MASCOT Reviews Santa Fe's Tobacco Product Placement Ordinance

New Ordinance Forces Tobacco Behind Counter
By TOM SHARPE/The New Mexican
March 26, 2002

NOTE: In 1998, MASCOT lobbied the Albuquerque City Council successfully to obtain a tobacco product placement ordinance. The bill passed the full Albuquerque Cty Council October 5, 1998, and went into effective on December 28, 1998. Santa Fe passed similar legislation in March 2002. We provide the details of the Santa Fe policy process, as written by Tom Sharpe:

Santa Fe retailers will have to keep tobacco products behind counters, according to an ordinance approved unanimously Monday by the Santa Fe City Council.

Peter DeBenedittis of the Santa Fe Tobacco-Free Coalition showed the council a CBS News video clip about how frequently teen-agers shoplift cigarettes to get around the ban on those under 18 purchasing tobacco products. The clip reported that tobacco companies pay extra for up-front placement of cigarettes. DeBenedittis said these companies want to get young people addicted to tobacco, even if the placement causes an increase in shoplifting.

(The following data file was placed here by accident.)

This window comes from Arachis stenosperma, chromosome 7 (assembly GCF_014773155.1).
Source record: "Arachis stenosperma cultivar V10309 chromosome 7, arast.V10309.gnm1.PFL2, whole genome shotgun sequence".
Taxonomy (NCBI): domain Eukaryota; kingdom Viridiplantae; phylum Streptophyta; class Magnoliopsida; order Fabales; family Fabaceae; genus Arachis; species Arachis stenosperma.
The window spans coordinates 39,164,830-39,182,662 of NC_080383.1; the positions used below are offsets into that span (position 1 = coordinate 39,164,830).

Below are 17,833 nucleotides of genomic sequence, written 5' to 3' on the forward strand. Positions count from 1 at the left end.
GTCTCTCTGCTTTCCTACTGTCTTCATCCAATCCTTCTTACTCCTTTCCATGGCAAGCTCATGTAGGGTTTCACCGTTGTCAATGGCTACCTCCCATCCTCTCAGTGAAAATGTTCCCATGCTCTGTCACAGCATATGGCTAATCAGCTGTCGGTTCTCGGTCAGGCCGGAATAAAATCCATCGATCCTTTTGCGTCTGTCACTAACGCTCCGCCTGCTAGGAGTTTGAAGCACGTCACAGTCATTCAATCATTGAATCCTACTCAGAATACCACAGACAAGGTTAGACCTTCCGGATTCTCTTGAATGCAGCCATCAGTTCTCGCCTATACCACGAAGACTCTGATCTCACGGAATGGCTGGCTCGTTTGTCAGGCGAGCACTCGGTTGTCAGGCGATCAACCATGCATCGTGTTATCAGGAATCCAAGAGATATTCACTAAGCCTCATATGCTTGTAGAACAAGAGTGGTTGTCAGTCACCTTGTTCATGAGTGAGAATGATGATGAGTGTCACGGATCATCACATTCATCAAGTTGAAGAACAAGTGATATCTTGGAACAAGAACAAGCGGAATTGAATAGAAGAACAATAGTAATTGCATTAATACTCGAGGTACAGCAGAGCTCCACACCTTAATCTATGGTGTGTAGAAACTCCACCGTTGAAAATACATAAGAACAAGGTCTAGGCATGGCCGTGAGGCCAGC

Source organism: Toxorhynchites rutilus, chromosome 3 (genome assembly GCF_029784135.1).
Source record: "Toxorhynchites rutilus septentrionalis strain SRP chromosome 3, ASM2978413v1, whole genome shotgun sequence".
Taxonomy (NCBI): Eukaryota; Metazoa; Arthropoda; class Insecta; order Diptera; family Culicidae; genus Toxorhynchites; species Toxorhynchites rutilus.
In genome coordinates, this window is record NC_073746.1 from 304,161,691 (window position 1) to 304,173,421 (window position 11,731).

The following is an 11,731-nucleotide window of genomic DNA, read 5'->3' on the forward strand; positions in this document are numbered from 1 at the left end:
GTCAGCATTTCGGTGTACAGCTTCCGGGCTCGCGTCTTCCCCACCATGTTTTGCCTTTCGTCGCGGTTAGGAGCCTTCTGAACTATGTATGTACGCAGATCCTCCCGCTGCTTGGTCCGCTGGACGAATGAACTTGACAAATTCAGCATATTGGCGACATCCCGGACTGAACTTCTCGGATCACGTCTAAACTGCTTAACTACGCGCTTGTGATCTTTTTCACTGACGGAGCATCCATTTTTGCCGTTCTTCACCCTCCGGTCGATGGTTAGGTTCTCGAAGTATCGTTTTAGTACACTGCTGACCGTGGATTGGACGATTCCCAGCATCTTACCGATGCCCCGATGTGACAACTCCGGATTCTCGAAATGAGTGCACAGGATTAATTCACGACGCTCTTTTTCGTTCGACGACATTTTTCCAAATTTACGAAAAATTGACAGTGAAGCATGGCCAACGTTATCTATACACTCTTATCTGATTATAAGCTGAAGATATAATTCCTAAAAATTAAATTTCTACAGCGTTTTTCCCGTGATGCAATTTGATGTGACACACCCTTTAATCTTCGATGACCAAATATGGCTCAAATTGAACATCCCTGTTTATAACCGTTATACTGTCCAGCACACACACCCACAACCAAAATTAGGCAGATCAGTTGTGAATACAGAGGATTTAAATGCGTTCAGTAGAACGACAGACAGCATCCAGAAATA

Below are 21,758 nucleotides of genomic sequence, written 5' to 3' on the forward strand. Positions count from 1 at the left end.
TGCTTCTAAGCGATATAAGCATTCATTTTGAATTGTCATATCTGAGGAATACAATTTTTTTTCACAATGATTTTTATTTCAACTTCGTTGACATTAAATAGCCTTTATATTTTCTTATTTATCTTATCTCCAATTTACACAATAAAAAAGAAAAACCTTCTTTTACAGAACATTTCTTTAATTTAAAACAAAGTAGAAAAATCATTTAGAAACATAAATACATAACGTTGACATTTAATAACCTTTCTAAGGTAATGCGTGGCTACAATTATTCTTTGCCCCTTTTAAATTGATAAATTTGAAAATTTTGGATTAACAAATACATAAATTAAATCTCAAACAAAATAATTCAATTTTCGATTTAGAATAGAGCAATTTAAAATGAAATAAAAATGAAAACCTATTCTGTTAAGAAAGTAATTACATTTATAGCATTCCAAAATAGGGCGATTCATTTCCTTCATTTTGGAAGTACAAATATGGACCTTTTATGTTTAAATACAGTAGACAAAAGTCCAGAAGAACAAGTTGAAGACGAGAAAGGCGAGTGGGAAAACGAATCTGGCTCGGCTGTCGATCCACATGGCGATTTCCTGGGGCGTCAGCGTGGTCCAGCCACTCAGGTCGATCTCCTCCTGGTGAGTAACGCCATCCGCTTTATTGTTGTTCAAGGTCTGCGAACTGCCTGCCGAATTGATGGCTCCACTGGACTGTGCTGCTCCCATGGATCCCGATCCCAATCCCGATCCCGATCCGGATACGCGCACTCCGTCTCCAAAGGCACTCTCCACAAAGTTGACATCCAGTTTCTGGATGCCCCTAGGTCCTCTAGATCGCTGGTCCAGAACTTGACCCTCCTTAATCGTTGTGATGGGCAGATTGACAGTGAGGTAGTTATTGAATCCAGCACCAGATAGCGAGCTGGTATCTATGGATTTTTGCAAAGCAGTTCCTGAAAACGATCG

Coalition member Judith Salazar, a student at Capital High School, said she often wonders how her fellow students obtain cigarettes so easily. "This is going to become a major problem in the future," Salazar said. "Our community needs to come together and put our foot down."

The ordinance prohibits self-service merchandising of tobacco cigarettes, cigars, pipe tobacco, smokeless tobacco, snuff or any other form of tobacco. It requires all sales of such products to be vendor-assisted. It requires retailers to inspect the driver's licenses or other identifications to see whether purchasers are 18 years old or older if the purchaser appears to be under 27.

It prohibits the sale of tobacco products in any form other than an original factory-wrapped package and bans tobacco-vending machines except in places not open to the general public, places that serve alcohol or other places where those under 18 are not allowed except with parents or guardians.

Owners of such machines are required to remove them within three months of the ordinance becoming law. Other regulations of the new ordinance become law five days after it is published in its final form.

The city code-enforcement division will be responsible for enforcing the new ordinance, which carries a fine of up to $500 and up to 90 days in jail for any adult violating the new provisions. The ordinance levies a fine of up to $100 and up to 48 hours of community service for violations by anyone under the age of 18.